Posts Tagged With: pork belly

Costa Rican Chifrijo

Costa Rican Entree

CHIFRIJO

INGREDIENTS – PICO DE GALLO

4 Roma tomatoes
1 medium white onion
1 tablespoon fresh cilantro
1 jalapeno pepper (or ½ if you like it milder)
4 teaspoons lime juice
½ teaspoon salt (½ teaspoon more later)

INGREDIENTS – MAIN

1⅓ cups rice
1 pound pork belly*
2 garlic cloves
1 medium yellow or white onion
¼ teaspoon cumin
¼ teaspoon pepper
½ teaspoon salt
1 tablespoon olive oil (2 tablespoons more later)
2 tablespoons olive oil
1 15-oz can red kidney beans, drained
2 tablespoons salsa Lizano* or Worcestershire sauce

INGREDIENTS – FINAL

2 avocados
1 cup tortilla chips

* = Pork belly can be found at CostcoTM. They tend to sell in 5-to-6 pound packages. However, what you don’t use, can be sliced to make bacon.
* = Salsa Lizano can be found online and in ethnic supermarkets.

Serves 4. Takes 1 hour.

PREPARATION – PICO DE GALLO

Dice tomatoes, white onion, and cilantro. Seed and dice jalapeno. (Wash hands afterward. If you touch your face before washing, it will burn.) Put tomato, white onion, cilantro, jalapeno, lime juice, and ½ teaspoon salt in bowl. Mix with spoon until well blended.

PREPARATION – MAIN

Cook rice according to instructions on package. Cut pork belly into ½” cubes. Dice garlic cloves and yellow onion.

Add pork-belly cubes, garlic, cumin, pepper, and ½ teaspoon salt to small mixing bowl. Mix by hand until pork-belly cubes are well coated. Add 1 tablespoon olive oil to pan. Heat olive oil using high heat until a tiny bit of garlic starts to dance in the oil. Add coated pork belly cubes. Sauté cubes for 10 minutes or until cubes turn golden brown and become mostly crispy. Stir frequently, especially so when they start to brown.

While pork belly sautés, add 2 tablespoons olive oil and yellow onion to pot. Sauté at medium-high heat for 5 minutes or until yellow onion softens. Stir frequently. Add red kidney beans and salsa Lizon. Reduce heat to medium. Cook until beans are warm. Stir occasionally

PREPARATION – FINAL

Peel avocados and cut them in half lengthwise. Remove pits. Cut avocado halves into 4 slices each. Add equal amounts of cooked rice to 4 serving bowls. Top rice with red kidney beans and yellow onion,. Top red kidney beans with pork belly cubes (chicharrone). Finally, top chicharrone with pico de gallo. Garnish with avocado slices and tortilla chips.

TIDBITS

1) This dish uses Roma tomatoes.

2) Roma is Latin for Rome. The Romans had a word for everything.

3) The Roman legionnaires carried Roma tomatoes into battle.

4) When the Roman soldiers got close to the enemy’s forces, they’d hurl Roma tomatoes.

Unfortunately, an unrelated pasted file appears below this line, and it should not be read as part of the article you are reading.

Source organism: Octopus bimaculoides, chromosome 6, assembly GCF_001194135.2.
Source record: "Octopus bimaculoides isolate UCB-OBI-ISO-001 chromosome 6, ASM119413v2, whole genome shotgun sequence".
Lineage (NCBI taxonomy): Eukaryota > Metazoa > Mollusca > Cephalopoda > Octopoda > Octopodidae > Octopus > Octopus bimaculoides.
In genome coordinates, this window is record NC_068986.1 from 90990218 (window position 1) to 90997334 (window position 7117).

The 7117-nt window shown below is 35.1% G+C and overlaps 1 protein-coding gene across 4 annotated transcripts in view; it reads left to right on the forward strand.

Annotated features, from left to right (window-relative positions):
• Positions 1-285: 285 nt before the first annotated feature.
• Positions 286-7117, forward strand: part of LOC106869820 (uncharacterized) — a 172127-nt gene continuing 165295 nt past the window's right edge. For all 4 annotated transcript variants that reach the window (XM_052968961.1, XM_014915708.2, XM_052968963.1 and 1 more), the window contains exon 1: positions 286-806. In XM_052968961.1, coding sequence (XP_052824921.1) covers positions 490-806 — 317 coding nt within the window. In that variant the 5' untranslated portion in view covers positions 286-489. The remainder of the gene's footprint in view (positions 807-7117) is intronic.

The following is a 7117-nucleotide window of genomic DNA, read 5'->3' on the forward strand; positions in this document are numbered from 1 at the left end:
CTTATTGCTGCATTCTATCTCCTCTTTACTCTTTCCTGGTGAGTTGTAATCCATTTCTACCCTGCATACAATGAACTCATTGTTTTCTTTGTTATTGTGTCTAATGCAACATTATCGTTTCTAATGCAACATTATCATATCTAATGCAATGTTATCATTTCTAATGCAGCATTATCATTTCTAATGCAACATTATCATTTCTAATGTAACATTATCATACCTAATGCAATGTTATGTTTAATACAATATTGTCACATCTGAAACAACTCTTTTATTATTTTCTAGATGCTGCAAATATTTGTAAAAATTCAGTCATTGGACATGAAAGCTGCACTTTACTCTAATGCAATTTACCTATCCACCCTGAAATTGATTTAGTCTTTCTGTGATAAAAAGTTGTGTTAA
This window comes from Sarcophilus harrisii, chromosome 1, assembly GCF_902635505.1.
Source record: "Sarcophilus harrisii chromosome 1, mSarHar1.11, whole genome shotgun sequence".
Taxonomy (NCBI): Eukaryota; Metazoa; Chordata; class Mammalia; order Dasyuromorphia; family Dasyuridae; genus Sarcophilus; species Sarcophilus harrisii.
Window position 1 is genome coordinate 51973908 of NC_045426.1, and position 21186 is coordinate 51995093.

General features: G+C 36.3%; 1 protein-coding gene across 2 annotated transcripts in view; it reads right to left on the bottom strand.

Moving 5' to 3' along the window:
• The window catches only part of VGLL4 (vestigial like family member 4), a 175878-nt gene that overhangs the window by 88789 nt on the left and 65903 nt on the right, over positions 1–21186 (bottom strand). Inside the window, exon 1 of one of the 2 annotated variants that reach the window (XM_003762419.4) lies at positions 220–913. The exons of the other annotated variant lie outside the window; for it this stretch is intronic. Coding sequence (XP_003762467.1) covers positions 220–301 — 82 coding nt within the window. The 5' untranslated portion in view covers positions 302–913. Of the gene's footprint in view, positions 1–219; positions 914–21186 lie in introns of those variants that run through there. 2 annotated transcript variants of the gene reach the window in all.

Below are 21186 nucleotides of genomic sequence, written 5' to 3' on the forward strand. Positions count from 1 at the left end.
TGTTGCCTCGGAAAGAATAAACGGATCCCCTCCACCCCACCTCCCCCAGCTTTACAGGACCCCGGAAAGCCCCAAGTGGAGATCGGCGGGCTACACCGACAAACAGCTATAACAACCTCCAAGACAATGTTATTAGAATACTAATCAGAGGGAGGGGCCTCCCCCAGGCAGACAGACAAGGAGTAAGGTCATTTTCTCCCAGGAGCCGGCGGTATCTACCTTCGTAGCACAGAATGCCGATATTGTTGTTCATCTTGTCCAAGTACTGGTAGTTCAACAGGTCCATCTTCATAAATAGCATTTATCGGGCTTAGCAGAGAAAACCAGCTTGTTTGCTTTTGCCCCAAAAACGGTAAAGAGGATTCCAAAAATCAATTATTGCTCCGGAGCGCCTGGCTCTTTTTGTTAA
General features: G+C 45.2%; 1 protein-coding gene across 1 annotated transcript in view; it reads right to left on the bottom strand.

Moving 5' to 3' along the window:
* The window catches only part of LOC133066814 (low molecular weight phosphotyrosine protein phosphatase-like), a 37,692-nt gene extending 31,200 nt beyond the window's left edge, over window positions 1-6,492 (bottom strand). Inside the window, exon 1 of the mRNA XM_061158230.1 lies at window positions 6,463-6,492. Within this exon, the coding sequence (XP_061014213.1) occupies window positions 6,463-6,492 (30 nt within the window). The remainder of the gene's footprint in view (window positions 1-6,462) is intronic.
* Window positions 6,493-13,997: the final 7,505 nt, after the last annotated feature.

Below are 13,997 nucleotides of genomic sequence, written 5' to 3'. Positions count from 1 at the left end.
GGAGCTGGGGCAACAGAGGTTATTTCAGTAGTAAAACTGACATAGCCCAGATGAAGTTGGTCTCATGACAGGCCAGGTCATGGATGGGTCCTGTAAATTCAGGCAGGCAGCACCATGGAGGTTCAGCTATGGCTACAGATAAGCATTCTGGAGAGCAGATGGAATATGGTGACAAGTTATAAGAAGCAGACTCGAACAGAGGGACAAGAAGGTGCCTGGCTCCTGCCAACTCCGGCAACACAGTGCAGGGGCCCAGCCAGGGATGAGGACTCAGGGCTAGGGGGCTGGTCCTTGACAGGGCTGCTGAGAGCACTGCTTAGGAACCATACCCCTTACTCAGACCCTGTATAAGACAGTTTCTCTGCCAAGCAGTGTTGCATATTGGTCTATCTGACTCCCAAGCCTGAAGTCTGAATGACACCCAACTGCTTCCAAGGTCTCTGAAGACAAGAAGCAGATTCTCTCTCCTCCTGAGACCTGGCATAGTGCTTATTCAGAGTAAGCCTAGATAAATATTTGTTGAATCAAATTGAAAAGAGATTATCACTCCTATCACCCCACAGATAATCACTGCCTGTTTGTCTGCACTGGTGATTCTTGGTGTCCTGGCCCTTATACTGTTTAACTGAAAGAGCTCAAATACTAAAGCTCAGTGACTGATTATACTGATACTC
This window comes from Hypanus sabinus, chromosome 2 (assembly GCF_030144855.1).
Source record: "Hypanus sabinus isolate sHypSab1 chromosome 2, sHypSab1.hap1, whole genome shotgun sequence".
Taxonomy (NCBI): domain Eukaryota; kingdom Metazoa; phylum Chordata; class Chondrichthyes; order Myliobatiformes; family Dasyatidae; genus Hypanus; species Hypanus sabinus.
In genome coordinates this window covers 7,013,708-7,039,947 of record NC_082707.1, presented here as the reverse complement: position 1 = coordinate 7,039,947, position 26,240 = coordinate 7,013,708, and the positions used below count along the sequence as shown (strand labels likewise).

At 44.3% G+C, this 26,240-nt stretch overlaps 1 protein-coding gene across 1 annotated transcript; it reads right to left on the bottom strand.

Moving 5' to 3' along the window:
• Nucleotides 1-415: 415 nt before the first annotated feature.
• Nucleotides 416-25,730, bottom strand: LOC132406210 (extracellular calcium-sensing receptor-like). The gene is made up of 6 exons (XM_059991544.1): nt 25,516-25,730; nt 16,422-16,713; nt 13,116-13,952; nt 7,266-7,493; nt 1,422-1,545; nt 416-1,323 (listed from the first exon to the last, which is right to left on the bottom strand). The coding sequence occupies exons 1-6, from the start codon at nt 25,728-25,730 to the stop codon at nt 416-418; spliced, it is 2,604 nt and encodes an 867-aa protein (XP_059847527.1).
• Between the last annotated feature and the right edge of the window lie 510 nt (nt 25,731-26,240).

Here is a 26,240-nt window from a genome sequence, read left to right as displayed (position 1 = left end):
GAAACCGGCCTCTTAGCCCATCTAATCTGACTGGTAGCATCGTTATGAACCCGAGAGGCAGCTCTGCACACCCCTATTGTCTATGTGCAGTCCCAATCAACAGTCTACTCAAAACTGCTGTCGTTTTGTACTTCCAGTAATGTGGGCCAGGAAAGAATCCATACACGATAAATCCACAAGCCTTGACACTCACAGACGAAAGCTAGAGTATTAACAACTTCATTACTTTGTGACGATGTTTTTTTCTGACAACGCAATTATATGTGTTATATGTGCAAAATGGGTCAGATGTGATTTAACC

5) The tomatoes splattered on the faces of the opposing infantry. Tomato juice got into the eyes of the foe.

6) Clear-sighted Romans charged into the ranks of the blinded enemy. The professional Roman army would gain a decisive victory within minutes.

7) “LycopersiciSusceptibility et gladii,” “Tomatoes and Swords.” was the slogan of the Roman soldiers.

8) Indeed, early Roman emperors wore a purple robe with vivid red Roma tomatoes on it.

9) But in late 405, extreme frost conditions totally destroyed the entire Roman Empire’s crop of tomatoes. Barbarian hordes crossed the frozen Rhine River and plunged into the heart of the empire.

10) It had been quite a long time since the legionnaires had fought without tomatoes. They didn’t know how to fight without them. The confused Roman army could no longer hold the barbarian forces at bay.

12) So Rome lost battle after battle. The barbarian conquered everything. Mighty Rome was no more. This is why you should stock your pantry with tomatoes.

 

Paul De Lancey, The Comic Chef, Ph.D.

My cookbook, Following Good Food Around the World, with its 180 wonderful recipes, my newest novel, Do Lutheran Hunks Eat Mushrooms, a hilarious apocalyptic thriller, and all my other books, are available on amazon.com.

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Bun Cha

Vietnamese Entree

BUN CHA

INGREDIENTSBunCha-

2 shallots
5 tablespoons fish sauce or oyster sauce or soy sauce (3 more tablespoons later)
¾ teaspoon pepper
2 tablespoons sugar (2 more tablespoons later)
1 pound thinly sliced pork belly or bacon (See note *)
1 pound ground pork

¼ cup cilantro (All the greens in this section must be fresh)
5 green onions